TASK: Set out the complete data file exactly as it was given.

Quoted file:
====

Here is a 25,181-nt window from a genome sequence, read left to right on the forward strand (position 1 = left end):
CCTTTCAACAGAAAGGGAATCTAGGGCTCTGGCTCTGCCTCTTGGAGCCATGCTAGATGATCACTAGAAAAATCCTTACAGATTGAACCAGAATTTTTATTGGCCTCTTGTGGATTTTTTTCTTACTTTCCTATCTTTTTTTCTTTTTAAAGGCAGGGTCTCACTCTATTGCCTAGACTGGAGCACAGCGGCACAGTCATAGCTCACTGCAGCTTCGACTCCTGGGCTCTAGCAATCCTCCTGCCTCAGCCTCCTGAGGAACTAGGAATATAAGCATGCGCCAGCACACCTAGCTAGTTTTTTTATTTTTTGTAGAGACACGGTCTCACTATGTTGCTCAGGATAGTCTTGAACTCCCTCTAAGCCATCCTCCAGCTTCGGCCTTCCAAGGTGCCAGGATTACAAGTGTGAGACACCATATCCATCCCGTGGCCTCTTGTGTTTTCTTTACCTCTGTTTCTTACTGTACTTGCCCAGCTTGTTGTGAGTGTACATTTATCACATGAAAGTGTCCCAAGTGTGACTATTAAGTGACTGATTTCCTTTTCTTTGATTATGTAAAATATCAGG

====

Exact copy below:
Here is a 25,181-nt window from a genome sequence, read left to right on the forward strand (position 1 = left end):
CCTTTCAACAGAAAGGGAATCTAGGGCTCTGGCTCTGCCTCTTGGAGCCATGCTAGATGATCACTAGAAAAATCCTTACAGATTGAACCAGAATTTTTATTGGCCTCTTGTGGATTTTTTTCTTACTTTCCTATCTTTTTTTCTTTTTAAAGGCAGGGTCTCACTCTATTGCCTAGACTGGAGCACAGCGGCACAGTCATAGCTCACTGCAGCTTCGACTCCTGGGCTCTAGCAATCCTCCTGCCTCAGCCTCCTGAGGAACTAGGAATATAAGCATGCGCCAGCACACCTAGCTAGTTTTTTTATTTTTTGTAGAGACACGGTCTCACTATGTTGCTCAGGATAGTCTTGAACTCCCTCTAAGCCATCCTCCAGCTTCGGCCTTCCAAGGTGCCAGGATTACAAGTGTGAGACACCATATCCATCCCGTGGCCTCTTGTGTTTTCTTTACCTCTGTTTCTTACTGTACTTGCCCAGCTTGTTGTGAGTGTACATTTATCACATGAAAGTGTCCCAAGTGTGACTATTAAGTGACTGATTTCCTTTTCTTTGATTATGTAAAATATCAGG